While 2018 will be a great year for all of us celebrating the ICE’s bicentenary, we face an uncertain future regarding infrastructure investment in Wales.
As we point out all too often, there is a strong correlation between the condition of a country’s infrastructure and its economy and quality of life. Wales needs a clear vision for infrastructure.
Government funding is passed from the UK Government to the Welsh Government via a settlement – using the much debated Barnet formula – and passed to the 22 Welsh councils.
However, as a result of pressures on local authority finance for protected services of health, education and social services, plus increased cuts overall, the amount available for our vital infrastructure asset management – and new infrastructure – is dropping.
This is despite an additional £1.2bn allocated to Wales in the November 2017 Budget.
Of course, we also have to face the very real issues arising from Brexit. Wales is a net recipient of European funding, which has traditionally funded infrastructure development. Plugging the gap will be a very real challenge going forward, particularly for flood risk management.
Wales suffers from coastal and fluvial flooding, due to the country’s long coastline and topography. Residential and commercial properties have long suffered from floods, some with tragic outcomes.
The Welsh Government has addressed many of the areas at risk, and we bring together experts annually for our flooding conference, but we must look to address the continuing challenges of decreasing funding and the increasing impacts of climate change.
We must also look at skills and funding. The Apprenticeship Levy is in place but, at the time of writing, there is no direct funding of training or other apprenticeship initiatives in Wales.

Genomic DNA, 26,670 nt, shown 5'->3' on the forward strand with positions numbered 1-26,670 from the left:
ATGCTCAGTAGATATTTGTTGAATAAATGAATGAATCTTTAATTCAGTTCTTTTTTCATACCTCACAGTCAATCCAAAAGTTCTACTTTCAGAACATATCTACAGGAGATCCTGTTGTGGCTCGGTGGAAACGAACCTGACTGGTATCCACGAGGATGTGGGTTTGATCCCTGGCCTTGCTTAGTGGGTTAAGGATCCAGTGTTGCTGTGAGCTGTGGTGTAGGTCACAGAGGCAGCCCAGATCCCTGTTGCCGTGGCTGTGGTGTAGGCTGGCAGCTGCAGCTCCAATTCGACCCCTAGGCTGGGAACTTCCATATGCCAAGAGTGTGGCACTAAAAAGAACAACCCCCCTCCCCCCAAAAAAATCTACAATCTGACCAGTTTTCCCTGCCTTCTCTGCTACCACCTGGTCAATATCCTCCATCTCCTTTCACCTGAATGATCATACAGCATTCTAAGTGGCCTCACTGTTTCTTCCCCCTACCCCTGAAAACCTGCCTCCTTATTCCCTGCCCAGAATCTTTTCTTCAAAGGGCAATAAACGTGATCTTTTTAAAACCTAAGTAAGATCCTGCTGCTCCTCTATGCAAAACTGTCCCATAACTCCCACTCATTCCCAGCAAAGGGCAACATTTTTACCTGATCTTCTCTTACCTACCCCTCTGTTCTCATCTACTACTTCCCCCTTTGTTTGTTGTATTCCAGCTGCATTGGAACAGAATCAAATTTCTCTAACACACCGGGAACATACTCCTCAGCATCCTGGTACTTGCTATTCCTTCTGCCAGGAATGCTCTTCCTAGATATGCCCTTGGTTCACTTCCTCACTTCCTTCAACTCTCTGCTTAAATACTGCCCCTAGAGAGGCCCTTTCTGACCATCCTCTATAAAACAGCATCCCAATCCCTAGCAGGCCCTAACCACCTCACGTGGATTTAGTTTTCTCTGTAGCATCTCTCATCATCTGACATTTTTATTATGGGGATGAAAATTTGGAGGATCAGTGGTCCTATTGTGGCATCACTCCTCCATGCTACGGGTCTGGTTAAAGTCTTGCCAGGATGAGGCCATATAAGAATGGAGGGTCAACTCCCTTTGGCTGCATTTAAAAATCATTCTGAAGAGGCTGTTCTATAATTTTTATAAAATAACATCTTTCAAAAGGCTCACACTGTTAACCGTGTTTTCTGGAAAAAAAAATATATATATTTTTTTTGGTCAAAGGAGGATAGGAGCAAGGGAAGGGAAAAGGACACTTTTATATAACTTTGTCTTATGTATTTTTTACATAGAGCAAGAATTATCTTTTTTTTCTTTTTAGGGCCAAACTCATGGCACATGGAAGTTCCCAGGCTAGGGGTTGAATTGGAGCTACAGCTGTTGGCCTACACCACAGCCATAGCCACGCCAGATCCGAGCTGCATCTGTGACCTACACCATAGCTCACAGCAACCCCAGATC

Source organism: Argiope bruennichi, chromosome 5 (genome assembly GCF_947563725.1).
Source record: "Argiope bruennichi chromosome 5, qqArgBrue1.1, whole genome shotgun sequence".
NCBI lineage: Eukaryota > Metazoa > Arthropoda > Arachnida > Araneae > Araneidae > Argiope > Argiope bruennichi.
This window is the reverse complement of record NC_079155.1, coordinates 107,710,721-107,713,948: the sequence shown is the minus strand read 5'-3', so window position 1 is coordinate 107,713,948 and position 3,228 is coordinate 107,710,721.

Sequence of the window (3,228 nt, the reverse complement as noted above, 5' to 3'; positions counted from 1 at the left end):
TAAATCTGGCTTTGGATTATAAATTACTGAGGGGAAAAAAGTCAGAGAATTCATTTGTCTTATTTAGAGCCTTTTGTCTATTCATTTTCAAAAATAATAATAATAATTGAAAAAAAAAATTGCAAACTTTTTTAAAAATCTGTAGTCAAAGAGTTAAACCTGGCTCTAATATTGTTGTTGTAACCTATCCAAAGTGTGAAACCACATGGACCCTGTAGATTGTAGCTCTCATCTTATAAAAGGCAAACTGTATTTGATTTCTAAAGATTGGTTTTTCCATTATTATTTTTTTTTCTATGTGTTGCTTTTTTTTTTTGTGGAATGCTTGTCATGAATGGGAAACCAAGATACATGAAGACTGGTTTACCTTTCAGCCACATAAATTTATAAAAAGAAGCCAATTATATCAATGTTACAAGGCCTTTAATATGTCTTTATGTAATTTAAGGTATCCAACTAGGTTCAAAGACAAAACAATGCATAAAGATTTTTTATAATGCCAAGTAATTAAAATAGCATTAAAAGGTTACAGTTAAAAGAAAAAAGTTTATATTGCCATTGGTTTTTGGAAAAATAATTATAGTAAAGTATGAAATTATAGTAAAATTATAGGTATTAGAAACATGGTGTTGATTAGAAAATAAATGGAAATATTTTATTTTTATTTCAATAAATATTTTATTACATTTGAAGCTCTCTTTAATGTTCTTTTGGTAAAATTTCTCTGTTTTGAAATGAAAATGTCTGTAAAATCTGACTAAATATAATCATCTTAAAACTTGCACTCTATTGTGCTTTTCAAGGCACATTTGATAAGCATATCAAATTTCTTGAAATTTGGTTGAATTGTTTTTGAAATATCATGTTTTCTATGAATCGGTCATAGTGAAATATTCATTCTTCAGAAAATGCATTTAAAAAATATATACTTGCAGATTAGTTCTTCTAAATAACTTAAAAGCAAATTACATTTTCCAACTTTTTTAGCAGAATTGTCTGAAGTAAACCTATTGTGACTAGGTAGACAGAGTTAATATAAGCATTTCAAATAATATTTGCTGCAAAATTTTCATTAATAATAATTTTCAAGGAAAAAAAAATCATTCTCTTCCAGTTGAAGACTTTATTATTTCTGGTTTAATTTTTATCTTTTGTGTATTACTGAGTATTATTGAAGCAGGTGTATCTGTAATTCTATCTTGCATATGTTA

The Autumn Budget promised investment in construction skills across the UK and the pipeline of major projects looks strong, but it takes a long time to train a civil engineer and we must make sure that we have sufficient skills in place to cope with demand.
As well as training new civil engineers, we all need to keep our own skills up to date. It has long been an issue that major projects draw away the talent but when the projects in the pipeline commence, we must be able to satisfy the demand.
On a positive note, Welsh projects continue to demonstrate clear excellence, as can be seen at our annual engineering awards.
Our George Gibby Award category winner – for projects over £3M – Radyr Weir hydroelectric scheme in Cardiff is an excellent example; as is the A486 Llain to Synod Inn Improvement, the category winner for the Roy Edwards Award for schemes under £3M.
The Bill Ward Sustainability Award, and our nomination to ICE’s People’s Choice 2017, was awarded to Colwyn Bay Waterfront regeneration/coastal protection scheme in north Wales, partly for diverting an amazing 99.69% materials from landfill.
We face uncertain times, but we are looking forward, with confidence in the quality of our civil engineers across the nation and the rest of the UK.
● Keith Jones is director of ICE Wales Cymru